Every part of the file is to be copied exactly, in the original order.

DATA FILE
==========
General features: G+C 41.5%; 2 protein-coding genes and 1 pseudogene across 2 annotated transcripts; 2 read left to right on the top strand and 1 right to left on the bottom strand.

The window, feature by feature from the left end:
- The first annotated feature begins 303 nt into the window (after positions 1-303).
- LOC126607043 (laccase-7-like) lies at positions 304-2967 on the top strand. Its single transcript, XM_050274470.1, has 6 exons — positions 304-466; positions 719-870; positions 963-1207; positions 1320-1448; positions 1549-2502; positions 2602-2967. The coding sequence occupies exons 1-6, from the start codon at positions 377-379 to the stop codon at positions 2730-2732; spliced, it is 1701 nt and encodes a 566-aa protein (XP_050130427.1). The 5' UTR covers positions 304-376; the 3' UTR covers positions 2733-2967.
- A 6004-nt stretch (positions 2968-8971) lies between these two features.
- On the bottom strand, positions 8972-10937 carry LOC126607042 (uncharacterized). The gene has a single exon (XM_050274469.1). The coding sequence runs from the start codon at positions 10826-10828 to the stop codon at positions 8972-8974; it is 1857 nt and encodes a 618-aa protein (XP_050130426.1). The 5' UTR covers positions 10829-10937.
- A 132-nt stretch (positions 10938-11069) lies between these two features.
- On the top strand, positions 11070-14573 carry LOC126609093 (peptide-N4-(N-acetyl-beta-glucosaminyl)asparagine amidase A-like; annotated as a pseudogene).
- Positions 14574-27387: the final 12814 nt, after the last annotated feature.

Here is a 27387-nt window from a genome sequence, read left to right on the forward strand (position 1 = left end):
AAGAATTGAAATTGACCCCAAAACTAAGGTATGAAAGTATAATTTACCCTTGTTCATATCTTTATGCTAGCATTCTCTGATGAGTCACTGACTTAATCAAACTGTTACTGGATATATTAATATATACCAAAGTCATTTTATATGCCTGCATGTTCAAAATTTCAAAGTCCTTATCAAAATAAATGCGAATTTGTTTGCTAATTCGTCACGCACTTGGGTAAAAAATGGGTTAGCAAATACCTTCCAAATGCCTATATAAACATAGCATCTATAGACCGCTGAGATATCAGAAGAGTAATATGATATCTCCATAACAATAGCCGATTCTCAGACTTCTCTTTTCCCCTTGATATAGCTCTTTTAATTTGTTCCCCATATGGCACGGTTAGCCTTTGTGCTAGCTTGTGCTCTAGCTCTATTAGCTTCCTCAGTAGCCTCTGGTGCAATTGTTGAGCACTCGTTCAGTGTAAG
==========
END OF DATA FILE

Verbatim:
General features: G+C 41.5%; 2 protein-coding genes and 1 pseudogene across 2 annotated transcripts; 2 read left to right on the top strand and 1 right to left on the bottom strand.

The window, feature by feature from the left end:
- The first annotated feature begins 303 nt into the window (after positions 1-303).
- LOC126607043 (laccase-7-like) lies at positions 304-2967 on the top strand. Its single transcript, XM_050274470.1, has 6 exons — positions 304-466; positions 719-870; positions 963-1207; positions 1320-1448; positions 1549-2502; positions 2602-2967. The coding sequence occupies exons 1-6, from the start codon at positions 377-379 to the stop codon at positions 2730-2732; spliced, it is 1701 nt and encodes a 566-aa protein (XP_050130427.1). The 5' UTR covers positions 304-376; the 3' UTR covers positions 2733-2967.
- A 6004-nt stretch (positions 2968-8971) lies between these two features.
- On the bottom strand, positions 8972-10937 carry LOC126607042 (uncharacterized). The gene has a single exon (XM_050274469.1). The coding sequence runs from the start codon at positions 10826-10828 to the stop codon at positions 8972-8974; it is 1857 nt and encodes a 618-aa protein (XP_050130426.1). The 5' UTR covers positions 10829-10937.
- A 132-nt stretch (positions 10938-11069) lies between these two features.
- On the top strand, positions 11070-14573 carry LOC126609093 (peptide-N4-(N-acetyl-beta-glucosaminyl)asparagine amidase A-like; annotated as a pseudogene).
- Positions 14574-27387: the final 12814 nt, after the last annotated feature.

Here is a 27387-nt window from a genome sequence, read left to right on the forward strand (position 1 = left end):
AAGAATTGAAATTGACCCCAAAACTAAGGTATGAAAGTATAATTTACCCTTGTTCATATCTTTATGCTAGCATTCTCTGATGAGTCACTGACTTAATCAAACTGTTACTGGATATATTAATATATACCAAAGTCATTTTATATGCCTGCATGTTCAAAATTTCAAAGTCCTTATCAAAATAAATGCGAATTTGTTTGCTAATTCGTCACGCACTTGGGTAAAAAATGGGTTAGCAAATACCTTCCAAATGCCTATATAAACATAGCATCTATAGACCGCTGAGATATCAGAAGAGTAATATGATATCTCCATAACAATAGCCGATTCTCAGACTTCTCTTTTCCCCTTGATATAGCTCTTTTAATTTGTTCCCCATATGGCACGGTTAGCCTTTGTGCTAGCTTGTGCTCTAGCTCTATTAGCTTCCTCAGTAGCCTCTGGTGCAATTGTTGAGCACTCGTTCAGTGTAAG